I went to church to worship today and I prayed. I prayed for my family. Praying for my family is pretty much a given every day, not just on Sunday. I prayed for the nation. I do that a lot too but not nearly as often. I prayed for many, many other people and things.
And yes, I prayed for the president-elect. It was an earnest prayer. It was a difficult prayer. It was an open prayer. It was as much about asking God what all this means as it was what I should do about it.
I prayed that the president-elect would not govern the same way he campaigned.
I prayed that, if God was willing, the president-elect would reconsider some of the actions he said he would pursue. Things like. Building the wall. Burning more coal. A travel ban on Muslims. Eliminating access to affordable health insurance. Increasing tax breaks for the affluent.
But most of all I prayed that everyone, particularly the young people out there, would, despite what they may have read and seen regarding Mr. Trump’s supporters, not confuse Republican policies with Jesus’ teachings.
I prayed that people would read the Sermon on the Mount (Matthew 5-8). I prayed that everyone would know that Jesus taught …
- That we shouldn’t get all caught up on how much taxes we pay. That God wants us to deal with more important things. That we should “render unto Ceasar what is Ceasar’s” and then focus on rendering unto God what is God’s.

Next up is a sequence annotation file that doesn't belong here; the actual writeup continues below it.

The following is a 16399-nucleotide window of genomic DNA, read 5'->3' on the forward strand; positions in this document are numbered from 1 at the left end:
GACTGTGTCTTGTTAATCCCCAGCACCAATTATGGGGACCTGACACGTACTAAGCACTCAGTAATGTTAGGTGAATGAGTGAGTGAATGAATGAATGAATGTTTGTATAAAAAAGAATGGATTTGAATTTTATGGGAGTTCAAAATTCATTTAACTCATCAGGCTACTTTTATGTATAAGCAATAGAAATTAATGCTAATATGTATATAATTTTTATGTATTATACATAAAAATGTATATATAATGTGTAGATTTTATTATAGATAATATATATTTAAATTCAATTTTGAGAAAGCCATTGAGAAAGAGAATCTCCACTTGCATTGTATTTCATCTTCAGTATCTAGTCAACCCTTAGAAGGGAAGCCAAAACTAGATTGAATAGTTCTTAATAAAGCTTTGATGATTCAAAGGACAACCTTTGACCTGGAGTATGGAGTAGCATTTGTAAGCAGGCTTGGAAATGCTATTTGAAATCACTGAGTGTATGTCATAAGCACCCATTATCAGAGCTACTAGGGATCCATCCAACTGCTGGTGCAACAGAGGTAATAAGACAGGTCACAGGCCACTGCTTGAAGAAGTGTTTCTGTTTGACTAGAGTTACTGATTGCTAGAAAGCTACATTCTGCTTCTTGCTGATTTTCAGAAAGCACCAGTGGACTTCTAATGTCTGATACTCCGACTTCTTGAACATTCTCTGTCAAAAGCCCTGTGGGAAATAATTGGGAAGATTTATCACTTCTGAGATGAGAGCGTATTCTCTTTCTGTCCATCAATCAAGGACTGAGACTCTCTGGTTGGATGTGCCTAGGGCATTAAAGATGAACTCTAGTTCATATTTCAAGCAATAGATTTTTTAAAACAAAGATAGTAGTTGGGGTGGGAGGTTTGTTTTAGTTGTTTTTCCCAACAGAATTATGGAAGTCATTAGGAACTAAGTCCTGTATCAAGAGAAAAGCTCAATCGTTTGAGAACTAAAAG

- That the love of money and material things are the thorns that stifle God’s word and choke out the work of the Holy Spirit. That the love of money is the root of all types of evil. That we should not try to store up treasures on earth, but rather treasures in heaven.
- That we should love our neighbors and that God wants us to define “neighbors” as Samaritan types (modern-day Muslims?) who worship a different God, believe different things, worship a different way, and are suspect and despised by society.
- That our focus should be on doing whatever we can to clothe the naked, feed the hungry, minister to the sick (like healthcare), and care for the widows and orphans (even if they come from Syria).
- That we should not only love our enemies but when folks ask for a shirt, we give them our coat.
- That the people who are right before God are not the pious religious folks who wear their faith on their sleeves and show up on talk shows and news programs … rather they are the repentant sinners who sit in the back pew, often neglected, begging for God’s mercy. That the truly blessed are people who are humble, meek and poor in spirit.
- That we should be wary of false prophets who show up saying that they speak in Jesus’ name. That we would know these false prophets by their fruits of their work … the mercy, grace, and sacrifice that they make for others.
Overall, I prayed that people judge Christian practice by the sayings of Jesus, and not the circumstances of an election.
I prayed that people would know that this is what he was talking about when he said that if we follow his commands, “you will know the truth and the truth will set you free.”
And with that, I said “Amen.”
May God’s will be done.